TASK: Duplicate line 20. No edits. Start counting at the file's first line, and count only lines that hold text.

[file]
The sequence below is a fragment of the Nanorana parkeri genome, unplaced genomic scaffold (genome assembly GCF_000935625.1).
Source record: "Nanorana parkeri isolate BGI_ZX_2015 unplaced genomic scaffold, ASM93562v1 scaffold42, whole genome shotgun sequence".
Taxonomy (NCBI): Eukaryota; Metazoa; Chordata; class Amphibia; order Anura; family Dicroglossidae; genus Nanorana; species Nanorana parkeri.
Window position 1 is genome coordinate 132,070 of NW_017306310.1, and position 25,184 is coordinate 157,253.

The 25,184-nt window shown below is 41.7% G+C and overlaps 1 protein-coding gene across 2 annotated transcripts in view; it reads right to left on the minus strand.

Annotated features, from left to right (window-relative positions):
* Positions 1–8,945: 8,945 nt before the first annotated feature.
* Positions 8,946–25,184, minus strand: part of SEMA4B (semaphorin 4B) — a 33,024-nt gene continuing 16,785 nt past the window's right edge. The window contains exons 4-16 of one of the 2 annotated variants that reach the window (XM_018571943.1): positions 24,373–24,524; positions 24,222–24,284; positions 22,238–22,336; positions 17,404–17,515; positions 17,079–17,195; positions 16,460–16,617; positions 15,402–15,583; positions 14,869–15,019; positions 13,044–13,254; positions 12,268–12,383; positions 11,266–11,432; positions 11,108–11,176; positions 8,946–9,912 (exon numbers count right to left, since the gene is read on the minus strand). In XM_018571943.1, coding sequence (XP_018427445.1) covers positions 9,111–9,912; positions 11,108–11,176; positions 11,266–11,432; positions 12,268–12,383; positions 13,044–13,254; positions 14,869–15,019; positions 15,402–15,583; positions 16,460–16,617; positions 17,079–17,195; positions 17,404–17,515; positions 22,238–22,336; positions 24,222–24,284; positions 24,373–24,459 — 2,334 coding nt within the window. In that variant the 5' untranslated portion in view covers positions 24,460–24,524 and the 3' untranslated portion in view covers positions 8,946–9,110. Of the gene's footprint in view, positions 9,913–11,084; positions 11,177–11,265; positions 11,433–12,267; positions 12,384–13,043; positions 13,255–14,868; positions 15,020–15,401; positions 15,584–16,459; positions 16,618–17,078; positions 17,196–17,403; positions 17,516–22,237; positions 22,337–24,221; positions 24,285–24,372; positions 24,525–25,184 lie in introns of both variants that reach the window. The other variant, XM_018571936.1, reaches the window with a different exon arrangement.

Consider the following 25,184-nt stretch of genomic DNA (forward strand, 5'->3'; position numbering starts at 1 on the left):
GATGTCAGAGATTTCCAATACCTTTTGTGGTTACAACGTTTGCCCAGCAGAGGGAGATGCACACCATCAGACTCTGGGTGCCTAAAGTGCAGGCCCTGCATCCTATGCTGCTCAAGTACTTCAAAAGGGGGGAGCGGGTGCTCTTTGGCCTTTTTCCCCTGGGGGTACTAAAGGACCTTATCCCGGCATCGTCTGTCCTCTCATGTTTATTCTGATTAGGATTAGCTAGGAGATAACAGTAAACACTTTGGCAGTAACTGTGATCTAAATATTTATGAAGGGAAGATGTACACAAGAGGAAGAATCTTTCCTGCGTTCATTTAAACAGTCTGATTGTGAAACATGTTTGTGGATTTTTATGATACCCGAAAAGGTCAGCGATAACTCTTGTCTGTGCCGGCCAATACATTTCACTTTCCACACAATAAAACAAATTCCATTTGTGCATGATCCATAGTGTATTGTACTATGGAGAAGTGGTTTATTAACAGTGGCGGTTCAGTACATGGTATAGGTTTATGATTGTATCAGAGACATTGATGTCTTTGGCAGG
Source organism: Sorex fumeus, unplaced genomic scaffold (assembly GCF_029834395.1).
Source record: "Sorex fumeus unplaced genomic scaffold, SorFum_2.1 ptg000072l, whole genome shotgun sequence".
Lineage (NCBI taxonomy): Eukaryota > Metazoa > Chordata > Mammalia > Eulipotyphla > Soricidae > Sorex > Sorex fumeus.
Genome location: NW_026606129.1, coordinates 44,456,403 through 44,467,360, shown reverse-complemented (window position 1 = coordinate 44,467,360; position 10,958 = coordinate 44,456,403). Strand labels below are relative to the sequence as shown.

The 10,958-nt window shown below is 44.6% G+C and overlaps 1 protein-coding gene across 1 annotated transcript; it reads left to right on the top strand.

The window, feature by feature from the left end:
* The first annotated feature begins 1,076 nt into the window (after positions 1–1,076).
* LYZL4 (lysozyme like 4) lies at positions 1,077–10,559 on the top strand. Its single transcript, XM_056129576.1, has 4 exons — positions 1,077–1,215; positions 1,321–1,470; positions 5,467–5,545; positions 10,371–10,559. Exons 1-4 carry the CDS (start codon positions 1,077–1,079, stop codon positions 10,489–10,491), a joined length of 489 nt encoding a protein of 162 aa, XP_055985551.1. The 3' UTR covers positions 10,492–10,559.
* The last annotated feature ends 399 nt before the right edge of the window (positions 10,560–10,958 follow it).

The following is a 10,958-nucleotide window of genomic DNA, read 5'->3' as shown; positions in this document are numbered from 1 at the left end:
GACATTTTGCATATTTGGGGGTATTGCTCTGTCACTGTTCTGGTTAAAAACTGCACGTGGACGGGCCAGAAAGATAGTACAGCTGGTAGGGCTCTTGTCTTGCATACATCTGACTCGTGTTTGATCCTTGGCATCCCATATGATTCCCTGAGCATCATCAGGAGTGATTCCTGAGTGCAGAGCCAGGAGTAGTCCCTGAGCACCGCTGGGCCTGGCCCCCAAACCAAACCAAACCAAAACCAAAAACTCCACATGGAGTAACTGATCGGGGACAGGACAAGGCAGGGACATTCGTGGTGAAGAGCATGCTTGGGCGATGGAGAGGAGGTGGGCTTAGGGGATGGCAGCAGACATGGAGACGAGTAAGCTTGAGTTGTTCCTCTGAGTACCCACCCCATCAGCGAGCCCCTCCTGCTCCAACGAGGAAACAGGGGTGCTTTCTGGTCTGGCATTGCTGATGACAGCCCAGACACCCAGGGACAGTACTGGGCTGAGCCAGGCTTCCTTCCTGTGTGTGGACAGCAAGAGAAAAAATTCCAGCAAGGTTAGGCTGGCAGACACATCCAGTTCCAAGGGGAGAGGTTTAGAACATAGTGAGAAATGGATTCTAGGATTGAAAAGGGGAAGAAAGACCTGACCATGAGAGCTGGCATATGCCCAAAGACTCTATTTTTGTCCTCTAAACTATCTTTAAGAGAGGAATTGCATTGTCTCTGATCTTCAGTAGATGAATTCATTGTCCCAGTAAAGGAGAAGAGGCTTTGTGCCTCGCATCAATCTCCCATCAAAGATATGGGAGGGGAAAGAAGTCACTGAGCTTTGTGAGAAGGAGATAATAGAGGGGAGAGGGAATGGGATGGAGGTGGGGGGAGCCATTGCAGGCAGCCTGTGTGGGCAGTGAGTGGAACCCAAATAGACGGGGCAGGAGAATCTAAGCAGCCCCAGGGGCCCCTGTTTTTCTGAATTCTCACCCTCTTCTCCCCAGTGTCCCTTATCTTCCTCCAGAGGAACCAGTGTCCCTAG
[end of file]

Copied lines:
The following is a 10,958-nucleotide window of genomic DNA, read 5'->3' as shown; positions in this document are numbered from 1 at the left end: